There are some people in this world who I really don’t care for. It’s natural.
When I was in 7th grade, I had the door of a locker room bathroom stall kicked open on me (I was using it, obviously). It was an honest mistake (the guy explained he’d been TRYING to bully a kid who apparently wore the same un-cool Wal-Mart brand shoes I did and he saw them under the stall), but my panicked reaction and terror earned me some additional mocking from him and his friends (which he obviously told about it) when I was brave enough to emerge from the locker room twenty minutes later.
Needless to say, I’m not inviting those guys to any birthday parties I’m having these days. And that’s just one silly example from my childhood.
And I’m sure that there are people out there that feel that way about me. I’m unconscious of any harm I’ve ever caused anyone, but I’m sure that there was something; no one’s perfect to everyone they meet, and I’m sure there’s one person out there who (for whatever reason) just burns with hatred when they think about me and how much of a tool I am.
And these grudges, these universal bastions of hatred that we all manage to hold on to, feel bad. Whether it’s that person who cut you off in traffic today, someone who said something mean about your wardrobe in tenth grade, or your boss who manages to annoy you every single day, holding onto the anger hurts us a lot more than it hurts them.
So, what does all of this have to do with music? Honestly, not a ton. But it is deeply relevant to the song I want to highlight today: “Praying,” by Kesha. There are lots of great things I could say about this song. The melody is great, the vocal performance is great, sure sure sure. But what makes it a treat to listen to is how it makes the listener feel.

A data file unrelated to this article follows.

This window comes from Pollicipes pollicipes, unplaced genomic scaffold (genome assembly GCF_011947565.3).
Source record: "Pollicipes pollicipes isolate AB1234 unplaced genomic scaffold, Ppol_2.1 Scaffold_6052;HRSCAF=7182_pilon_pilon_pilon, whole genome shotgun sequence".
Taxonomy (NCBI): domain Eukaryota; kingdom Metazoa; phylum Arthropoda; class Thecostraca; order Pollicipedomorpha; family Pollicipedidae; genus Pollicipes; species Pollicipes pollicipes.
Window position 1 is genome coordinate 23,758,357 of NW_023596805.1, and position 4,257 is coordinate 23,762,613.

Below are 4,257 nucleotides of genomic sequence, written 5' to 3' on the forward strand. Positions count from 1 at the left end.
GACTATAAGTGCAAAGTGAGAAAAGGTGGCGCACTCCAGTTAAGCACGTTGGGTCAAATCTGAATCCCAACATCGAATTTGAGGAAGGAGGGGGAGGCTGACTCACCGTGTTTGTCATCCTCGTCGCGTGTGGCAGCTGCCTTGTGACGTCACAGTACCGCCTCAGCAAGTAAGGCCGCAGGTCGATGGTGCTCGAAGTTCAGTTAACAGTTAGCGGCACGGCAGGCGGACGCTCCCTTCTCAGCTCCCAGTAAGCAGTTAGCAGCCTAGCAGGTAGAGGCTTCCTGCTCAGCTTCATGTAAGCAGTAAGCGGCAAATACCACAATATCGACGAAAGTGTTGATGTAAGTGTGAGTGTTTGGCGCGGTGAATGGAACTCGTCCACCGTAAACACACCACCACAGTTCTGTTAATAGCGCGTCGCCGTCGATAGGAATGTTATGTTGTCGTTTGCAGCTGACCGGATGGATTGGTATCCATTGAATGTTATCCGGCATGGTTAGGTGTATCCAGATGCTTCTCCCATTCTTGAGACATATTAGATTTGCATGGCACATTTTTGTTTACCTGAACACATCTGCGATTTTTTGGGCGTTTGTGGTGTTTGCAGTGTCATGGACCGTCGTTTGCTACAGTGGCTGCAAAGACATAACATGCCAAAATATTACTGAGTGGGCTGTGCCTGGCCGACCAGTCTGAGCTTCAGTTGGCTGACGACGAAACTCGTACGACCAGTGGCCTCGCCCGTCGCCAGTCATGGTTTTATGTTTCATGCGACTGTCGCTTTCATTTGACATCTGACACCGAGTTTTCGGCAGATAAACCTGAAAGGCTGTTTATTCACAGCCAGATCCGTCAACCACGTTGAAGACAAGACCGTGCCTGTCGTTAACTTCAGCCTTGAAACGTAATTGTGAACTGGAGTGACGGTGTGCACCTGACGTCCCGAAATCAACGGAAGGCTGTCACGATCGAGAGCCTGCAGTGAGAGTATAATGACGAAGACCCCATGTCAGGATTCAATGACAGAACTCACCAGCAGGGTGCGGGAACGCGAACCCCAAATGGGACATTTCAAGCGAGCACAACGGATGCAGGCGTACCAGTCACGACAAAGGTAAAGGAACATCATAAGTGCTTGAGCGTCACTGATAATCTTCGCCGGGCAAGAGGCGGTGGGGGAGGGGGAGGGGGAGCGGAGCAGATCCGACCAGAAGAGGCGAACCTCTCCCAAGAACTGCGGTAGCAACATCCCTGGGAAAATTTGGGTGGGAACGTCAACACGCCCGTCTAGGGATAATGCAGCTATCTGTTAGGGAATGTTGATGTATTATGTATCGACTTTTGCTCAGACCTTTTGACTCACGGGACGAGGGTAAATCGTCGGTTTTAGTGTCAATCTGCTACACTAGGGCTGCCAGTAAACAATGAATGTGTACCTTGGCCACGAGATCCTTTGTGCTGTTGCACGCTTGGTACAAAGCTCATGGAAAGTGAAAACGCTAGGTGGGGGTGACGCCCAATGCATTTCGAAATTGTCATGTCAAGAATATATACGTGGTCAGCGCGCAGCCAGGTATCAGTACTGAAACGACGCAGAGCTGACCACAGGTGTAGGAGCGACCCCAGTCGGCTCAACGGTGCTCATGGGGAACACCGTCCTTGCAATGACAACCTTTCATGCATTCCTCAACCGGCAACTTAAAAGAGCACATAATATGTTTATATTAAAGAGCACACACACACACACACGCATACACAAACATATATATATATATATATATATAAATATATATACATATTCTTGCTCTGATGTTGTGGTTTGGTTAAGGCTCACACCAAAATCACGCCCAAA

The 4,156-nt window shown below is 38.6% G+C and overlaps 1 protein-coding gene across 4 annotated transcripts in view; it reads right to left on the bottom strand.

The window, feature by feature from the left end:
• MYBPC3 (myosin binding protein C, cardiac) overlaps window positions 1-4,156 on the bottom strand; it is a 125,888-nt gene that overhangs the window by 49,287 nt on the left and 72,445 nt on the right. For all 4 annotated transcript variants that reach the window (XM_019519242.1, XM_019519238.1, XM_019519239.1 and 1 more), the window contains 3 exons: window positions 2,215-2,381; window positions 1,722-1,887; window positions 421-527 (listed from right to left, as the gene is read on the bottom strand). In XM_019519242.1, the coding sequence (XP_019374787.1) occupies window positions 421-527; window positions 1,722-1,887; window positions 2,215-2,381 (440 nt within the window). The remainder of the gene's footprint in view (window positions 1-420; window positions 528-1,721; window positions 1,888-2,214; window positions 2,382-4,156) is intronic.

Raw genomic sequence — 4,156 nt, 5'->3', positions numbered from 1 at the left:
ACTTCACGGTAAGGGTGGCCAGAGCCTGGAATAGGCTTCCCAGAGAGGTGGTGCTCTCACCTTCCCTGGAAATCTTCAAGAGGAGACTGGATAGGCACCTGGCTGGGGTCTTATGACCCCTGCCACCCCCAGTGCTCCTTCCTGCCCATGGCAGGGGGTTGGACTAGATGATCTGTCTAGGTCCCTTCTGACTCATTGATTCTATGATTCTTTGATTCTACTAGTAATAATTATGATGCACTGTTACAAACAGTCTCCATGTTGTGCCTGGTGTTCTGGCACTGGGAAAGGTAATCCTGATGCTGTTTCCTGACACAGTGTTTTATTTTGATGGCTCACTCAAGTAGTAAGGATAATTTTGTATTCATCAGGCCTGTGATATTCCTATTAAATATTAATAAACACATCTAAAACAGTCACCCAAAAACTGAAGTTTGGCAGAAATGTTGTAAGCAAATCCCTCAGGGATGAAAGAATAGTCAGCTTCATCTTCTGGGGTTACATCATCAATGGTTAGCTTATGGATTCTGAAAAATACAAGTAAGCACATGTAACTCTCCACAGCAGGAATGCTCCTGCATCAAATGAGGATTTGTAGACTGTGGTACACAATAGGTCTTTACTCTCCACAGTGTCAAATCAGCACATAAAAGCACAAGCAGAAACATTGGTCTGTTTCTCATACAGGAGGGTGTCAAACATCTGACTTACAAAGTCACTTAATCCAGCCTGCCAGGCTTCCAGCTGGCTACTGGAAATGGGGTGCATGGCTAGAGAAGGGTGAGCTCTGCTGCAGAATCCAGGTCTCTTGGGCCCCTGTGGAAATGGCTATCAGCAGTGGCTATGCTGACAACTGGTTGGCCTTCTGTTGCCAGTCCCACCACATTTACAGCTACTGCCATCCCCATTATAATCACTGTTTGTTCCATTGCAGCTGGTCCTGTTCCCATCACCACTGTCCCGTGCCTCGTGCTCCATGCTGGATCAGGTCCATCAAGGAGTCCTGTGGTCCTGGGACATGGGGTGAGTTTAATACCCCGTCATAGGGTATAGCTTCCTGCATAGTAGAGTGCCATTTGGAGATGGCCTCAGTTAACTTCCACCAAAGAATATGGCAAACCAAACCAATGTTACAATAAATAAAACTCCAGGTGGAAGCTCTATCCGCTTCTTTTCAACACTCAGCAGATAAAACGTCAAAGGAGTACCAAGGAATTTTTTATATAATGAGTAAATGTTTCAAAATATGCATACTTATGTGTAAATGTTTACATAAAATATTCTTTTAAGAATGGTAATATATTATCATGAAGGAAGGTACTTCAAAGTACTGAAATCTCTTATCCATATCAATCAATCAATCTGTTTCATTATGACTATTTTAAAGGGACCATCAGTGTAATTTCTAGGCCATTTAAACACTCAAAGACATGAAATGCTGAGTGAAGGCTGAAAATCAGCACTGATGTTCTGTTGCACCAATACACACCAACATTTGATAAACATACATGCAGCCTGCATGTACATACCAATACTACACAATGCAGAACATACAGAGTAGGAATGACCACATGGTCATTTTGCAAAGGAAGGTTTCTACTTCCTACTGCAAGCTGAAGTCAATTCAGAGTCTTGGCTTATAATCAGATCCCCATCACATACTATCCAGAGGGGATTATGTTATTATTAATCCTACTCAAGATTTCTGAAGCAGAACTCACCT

The context of this song, for anyone who is unaware, is that Kesha alleged she was sexually assaulted/abused by “Dr. Luke,” the Sony music producer/writer behind “California Gurls,” “Wrecking Ball,” “Tik Tok,” “Dark Horse,” “Dynamite,” “Roar,” “Timber,” “Since U Been Gone,” “Sugar,” “Party in the USA,” and just about every other song that’s ever been on the radio.
Unfortunately for Kesha, she was locked into a contract with the (less than) good doctor and took a break from music for 4 years rather than continuing to make him money. This song, “Praying,” is her triumphant return now that the contract is over, and it’s very obviously about her struggles.
But what’s so damn uplifting about it is that it’s not a song of hatred (i.e. every Taylor Swift song ever), though it easily could be.
It’s a song of rising above, of forgiving those who hurt you and moving on. It’s about letting go of that hatred we’re so good at hanging on to.
And when I listen to this song, when I sing along in my car (hitting every high note perfectly, duh), it makes me feel empowered to. That sense of peace and looking down on people who have hurt you with a sense of benevolent pity rather than malice is just. So. Freeing.
And anytime you can make your audience feel that good, and do it with a song that sounds amazing, you’re really onto something good. It’s one of the few songs I can remember hearing recently that’s bigger than itself, that reaches out into lives and touches them in ways that just one silly song shouldn’t be able to.
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